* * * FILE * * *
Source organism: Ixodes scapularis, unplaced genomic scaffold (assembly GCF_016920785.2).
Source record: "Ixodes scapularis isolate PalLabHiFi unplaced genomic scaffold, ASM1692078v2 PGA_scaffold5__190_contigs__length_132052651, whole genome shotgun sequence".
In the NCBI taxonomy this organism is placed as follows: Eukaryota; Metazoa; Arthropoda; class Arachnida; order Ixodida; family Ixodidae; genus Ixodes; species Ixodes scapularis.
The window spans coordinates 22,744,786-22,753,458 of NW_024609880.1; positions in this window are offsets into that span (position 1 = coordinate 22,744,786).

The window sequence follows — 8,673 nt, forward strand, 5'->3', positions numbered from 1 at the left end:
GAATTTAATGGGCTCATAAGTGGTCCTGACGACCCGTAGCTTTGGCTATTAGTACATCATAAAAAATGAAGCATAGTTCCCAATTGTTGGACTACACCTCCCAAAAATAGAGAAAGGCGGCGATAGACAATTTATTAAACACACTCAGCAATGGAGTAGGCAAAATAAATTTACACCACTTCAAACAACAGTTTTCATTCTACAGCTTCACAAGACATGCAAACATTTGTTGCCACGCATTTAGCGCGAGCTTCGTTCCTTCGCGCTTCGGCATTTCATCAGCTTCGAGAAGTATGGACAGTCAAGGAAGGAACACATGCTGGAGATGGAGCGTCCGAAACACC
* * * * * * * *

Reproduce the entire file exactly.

Source organism: Ixodes scapularis, unplaced genomic scaffold (assembly GCF_016920785.2).
Source record: "Ixodes scapularis isolate PalLabHiFi unplaced genomic scaffold, ASM1692078v2 PGA_scaffold5__190_contigs__length_132052651, whole genome shotgun sequence".
In the NCBI taxonomy this organism is placed as follows: Eukaryota; Metazoa; Arthropoda; class Arachnida; order Ixodida; family Ixodidae; genus Ixodes; species Ixodes scapularis.
The window spans coordinates 22,744,786-22,753,458 of NW_024609880.1; positions in this window are offsets into that span (position 1 = coordinate 22,744,786).

The window sequence follows — 8,673 nt, forward strand, 5'->3', positions numbered from 1 at the left end:
GAATTTAATGGGCTCATAAGTGGTCCTGACGACCCGTAGCTTTGGCTATTAGTACATCATAAAAAATGAAGCATAGTTCCCAATTGTTGGACTACACCTCCCAAAAATAGAGAAAGGCGGCGATAGACAATTTATTAAACACACTCAGCAATGGAGTAGGCAAAATAAATTTACACCACTTCAAACAACAGTTTTCATTCTACAGCTTCACAAGACATGCAAACATTTGTTGCCACGCATTTAGCGCGAGCTTCGTTCCTTCGCGCTTCGGCATTTCATCAGCTTCGAGAAGTATGGACAGTCAAGGAAGGAACACATGCTGGAGATGGAGCGTCCGAAACACC